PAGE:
Mission Park

Revision as of 14:19, December 4, 2005 by Jlandsma (talk | contribs) (riot paragraph & asst. changes)

This article contains information about the residence houses and spaces in the Mission complex. Were you looking for information about the dining hall located in Mission? See Mission (dining hall).

Mission Park Consists of 4 houses put together to form one huge ugly award-winning concrete monstrosity. The 4 houses are Armstrong, Pratt, Mills and Dennett. It looks like a dungeon (or parking garage, depending on whom you ask) from the inside, a cinder block from the outside, and (reportedly) a phoenix from above. However, since the Summer 2003 renovations, it's extremely nice on the inside, featuring large, well furnished lounges for every four hallways, and general lounges on the ground floor with two televisions, two pool tables, and an old but still awesome foosball table.

Mission was built in the early 1970's, at a time when the college was worried about destruction to property due to riots. This fear was the force behind Mission's initial design, which featured unbreakable windows, sturdy light fixtures, and heavy dividing doors between suites to discourage congregation. Furthermore, worried about furniture theft, the college chose room furniture so that only the bookcases could fit through the bedroom doors. How did they furnish the rooms, then? Beds, desks, and wardrobes were inserted into rooms before the windows were installed, via a huge pneumatic hoist that lifted them through the gaping, windowless holes. The process took several days to complete. [1]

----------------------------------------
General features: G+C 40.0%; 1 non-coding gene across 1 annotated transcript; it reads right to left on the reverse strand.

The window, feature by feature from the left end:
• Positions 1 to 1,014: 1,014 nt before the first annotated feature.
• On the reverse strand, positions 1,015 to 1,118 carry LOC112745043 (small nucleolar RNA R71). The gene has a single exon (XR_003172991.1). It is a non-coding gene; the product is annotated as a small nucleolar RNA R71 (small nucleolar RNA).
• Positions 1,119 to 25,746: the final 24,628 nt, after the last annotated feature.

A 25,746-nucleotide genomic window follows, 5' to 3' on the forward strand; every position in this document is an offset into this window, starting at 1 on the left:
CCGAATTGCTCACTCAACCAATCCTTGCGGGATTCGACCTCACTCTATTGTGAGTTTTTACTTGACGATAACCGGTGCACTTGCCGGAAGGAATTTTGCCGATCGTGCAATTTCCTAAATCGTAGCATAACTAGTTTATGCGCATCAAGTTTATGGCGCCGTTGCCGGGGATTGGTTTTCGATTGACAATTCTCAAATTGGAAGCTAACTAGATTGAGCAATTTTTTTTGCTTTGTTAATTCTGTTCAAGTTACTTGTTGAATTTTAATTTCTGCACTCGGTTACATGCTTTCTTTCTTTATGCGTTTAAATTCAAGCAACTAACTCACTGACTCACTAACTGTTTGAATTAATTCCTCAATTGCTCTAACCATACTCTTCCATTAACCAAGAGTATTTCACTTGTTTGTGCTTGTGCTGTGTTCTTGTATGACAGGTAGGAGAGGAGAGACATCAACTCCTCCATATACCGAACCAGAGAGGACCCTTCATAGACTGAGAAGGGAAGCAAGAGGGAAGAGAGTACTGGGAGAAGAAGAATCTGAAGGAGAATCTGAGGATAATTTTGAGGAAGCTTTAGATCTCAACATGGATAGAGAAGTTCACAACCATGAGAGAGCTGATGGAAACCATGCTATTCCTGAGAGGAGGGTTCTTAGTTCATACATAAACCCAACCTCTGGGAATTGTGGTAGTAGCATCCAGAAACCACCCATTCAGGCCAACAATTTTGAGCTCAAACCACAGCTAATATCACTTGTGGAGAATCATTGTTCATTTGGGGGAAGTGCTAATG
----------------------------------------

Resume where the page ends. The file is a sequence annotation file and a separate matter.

The complex's class make-up has changed over the years. When it was initially built, it had a mix of sophomores, juniors, and seniors. From the 1980's to the present, the vast majority of Mission has been sophomore housing. Most students consider spending their sophomore year in Mission to be a good thing, as friends' and classmates' closeness makes socialization with new and old friends easier this year than any other.

It is interesting to note that an aerial view of Mission shows it to be shaped somewhat like an eagle, with its wings spread, well...eagle. Many don't see this when looking at satellite images of Mission Park, but if you look hard enough, you can at least imagine it. Whether the architects did indeed intend this, or whether it is an urban legend is unknown to me. Perhaps an editor who knows for sure can clean this up.

There is a nursing home called "Colonial Manor" in Wausau, WI that has almost the exact-same spider-like layout of Mission, except it only has one floor; multiple floors would be cruel to the wheelchair-bound denizens.

Relationships between residents of West College and Mission Park are considered long-distance relationships.